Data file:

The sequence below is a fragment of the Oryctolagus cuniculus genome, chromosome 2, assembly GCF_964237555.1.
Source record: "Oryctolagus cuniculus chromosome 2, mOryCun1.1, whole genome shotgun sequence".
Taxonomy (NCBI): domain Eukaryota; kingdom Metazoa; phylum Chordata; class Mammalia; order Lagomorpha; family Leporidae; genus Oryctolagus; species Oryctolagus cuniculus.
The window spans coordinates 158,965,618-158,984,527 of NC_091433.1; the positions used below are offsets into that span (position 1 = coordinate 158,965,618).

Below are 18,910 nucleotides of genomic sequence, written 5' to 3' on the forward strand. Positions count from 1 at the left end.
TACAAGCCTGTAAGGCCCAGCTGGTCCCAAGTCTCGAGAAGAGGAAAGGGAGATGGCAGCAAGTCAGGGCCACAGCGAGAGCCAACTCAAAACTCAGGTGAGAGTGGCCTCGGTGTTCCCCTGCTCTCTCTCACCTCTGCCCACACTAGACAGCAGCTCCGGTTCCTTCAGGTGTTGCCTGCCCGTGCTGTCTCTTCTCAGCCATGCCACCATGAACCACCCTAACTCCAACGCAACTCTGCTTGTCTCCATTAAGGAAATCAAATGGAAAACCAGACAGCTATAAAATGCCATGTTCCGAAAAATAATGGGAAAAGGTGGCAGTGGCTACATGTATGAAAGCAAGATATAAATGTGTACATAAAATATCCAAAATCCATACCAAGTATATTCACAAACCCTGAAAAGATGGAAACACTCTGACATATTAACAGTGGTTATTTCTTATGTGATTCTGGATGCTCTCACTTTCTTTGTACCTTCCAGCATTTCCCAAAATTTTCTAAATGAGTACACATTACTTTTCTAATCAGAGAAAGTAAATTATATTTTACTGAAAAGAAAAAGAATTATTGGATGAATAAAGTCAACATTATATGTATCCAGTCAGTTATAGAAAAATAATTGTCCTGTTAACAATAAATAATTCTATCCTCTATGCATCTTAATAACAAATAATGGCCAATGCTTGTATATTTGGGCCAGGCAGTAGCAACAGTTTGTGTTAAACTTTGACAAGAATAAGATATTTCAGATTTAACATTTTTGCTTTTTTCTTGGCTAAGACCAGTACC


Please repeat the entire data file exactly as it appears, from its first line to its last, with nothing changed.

The sequence below is a fragment of the Oryctolagus cuniculus genome, chromosome 2, assembly GCF_964237555.1.
Source record: "Oryctolagus cuniculus chromosome 2, mOryCun1.1, whole genome shotgun sequence".
Taxonomy (NCBI): domain Eukaryota; kingdom Metazoa; phylum Chordata; class Mammalia; order Lagomorpha; family Leporidae; genus Oryctolagus; species Oryctolagus cuniculus.
The window spans coordinates 158,965,618-158,984,527 of NC_091433.1; the positions used below are offsets into that span (position 1 = coordinate 158,965,618).

Below are 18,910 nucleotides of genomic sequence, written 5' to 3' on the forward strand. Positions count from 1 at the left end.
TACAAGCCTGTAAGGCCCAGCTGGTCCCAAGTCTCGAGAAGAGGAAAGGGAGATGGCAGCAAGTCAGGGCCACAGCGAGAGCCAACTCAAAACTCAGGTGAGAGTGGCCTCGGTGTTCCCCTGCTCTCTCTCACCTCTGCCCACACTAGACAGCAGCTCCGGTTCCTTCAGGTGTTGCCTGCCCGTGCTGTCTCTTCTCAGCCATGCCACCATGAACCACCCTAACTCCAACGCAACTCTGCTTGTCTCCATTAAGGAAATCAAATGGAAAACCAGACAGCTATAAAATGCCATGTTCCGAAAAATAATGGGAAAAGGTGGCAGTGGCTACATGTATGAAAGCAAGATATAAATGTGTACATAAAATATCCAAAATCCATACCAAGTATATTCACAAACCCTGAAAAGATGGAAACACTCTGACATATTAACAGTGGTTATTTCTTATGTGATTCTGGATGCTCTCACTTTCTTTGTACCTTCCAGCATTTCCCAAAATTTTCTAAATGAGTACACATTACTTTTCTAATCAGAGAAAGTAAATTATATTTTACTGAAAAGAAAAAGAATTATTGGATGAATAAAGTCAACATTATATGTATCCAGTCAGTTATAGAAAAATAATTGTCCTGTTAACAATAAATAATTCTATCCTCTATGCATCTTAATAACAAATAATGGCCAATGCTTGTATATTTGGGCCAGGCAGTAGCAACAGTTTGTGTTAAACTTTGACAAGAATAAGATATTTCAGATTTAACATTTTTGCTTTTTTCTTGGCTAAGACCAGTACC